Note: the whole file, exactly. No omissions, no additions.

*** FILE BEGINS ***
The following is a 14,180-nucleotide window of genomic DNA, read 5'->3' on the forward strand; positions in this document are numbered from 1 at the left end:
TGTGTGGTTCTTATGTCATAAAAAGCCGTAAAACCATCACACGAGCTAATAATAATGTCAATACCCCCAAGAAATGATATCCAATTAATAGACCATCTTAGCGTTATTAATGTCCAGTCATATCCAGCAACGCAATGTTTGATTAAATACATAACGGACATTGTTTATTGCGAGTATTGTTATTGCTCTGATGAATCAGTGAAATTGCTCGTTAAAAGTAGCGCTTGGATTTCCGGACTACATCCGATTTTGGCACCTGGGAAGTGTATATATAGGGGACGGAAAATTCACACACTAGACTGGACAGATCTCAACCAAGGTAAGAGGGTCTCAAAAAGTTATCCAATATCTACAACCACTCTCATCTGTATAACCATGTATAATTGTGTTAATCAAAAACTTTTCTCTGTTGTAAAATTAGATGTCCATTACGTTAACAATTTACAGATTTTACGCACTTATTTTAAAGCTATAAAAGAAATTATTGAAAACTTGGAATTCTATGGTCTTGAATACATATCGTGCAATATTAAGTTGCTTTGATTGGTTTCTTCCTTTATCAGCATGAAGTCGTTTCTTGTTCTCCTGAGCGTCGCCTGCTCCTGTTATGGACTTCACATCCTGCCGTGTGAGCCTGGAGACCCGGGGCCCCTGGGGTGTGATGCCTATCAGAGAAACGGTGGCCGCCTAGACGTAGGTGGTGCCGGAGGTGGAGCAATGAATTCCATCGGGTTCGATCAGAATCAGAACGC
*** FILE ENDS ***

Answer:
The following is a 14,180-nucleotide window of genomic DNA, read 5'->3' on the forward strand; positions in this document are numbered from 1 at the left end:
TGTGTGGTTCTTATGTCATAAAAAGCCGTAAAACCATCACACGAGCTAATAATAATGTCAATACCCCCAAGAAATGATATCCAATTAATAGACCATCTTAGCGTTATTAATGTCCAGTCATATCCAGCAACGCAATGTTTGATTAAATACATAACGGACATTGTTTATTGCGAGTATTGTTATTGCTCTGATGAATCAGTGAAATTGCTCGTTAAAAGTAGCGCTTGGATTTCCGGACTACATCCGATTTTGGCACCTGGGAAGTGTATATATAGGGGACGGAAAATTCACACACTAGACTGGACAGATCTCAACCAAGGTAAGAGGGTCTCAAAAAGTTATCCAATATCTACAACCACTCTCATCTGTATAACCATGTATAATTGTGTTAATCAAAAACTTTTCTCTGTTGTAAAATTAGATGTCCATTACGTTAACAATTTACAGATTTTACGCACTTATTTTAAAGCTATAAAAGAAATTATTGAAAACTTGGAATTCTATGGTCTTGAATACATATCGTGCAATATTAAGTTGCTTTGATTGGTTTCTTCCTTTATCAGCATGAAGTCGTTTCTTGTTCTCCTGAGCGTCGCCTGCTCCTGTTATGGACTTCACATCCTGCCGTGTGAGCCTGGAGACCCGGGGCCCCTGGGGTGTGATGCCTATCAGAGAAACGGTGGCCGCCTAGACGTAGGTGGTGCCGGAGGTGGAGCAATGAATTCCATCGGGTTCGATCAGAATCAGAACGC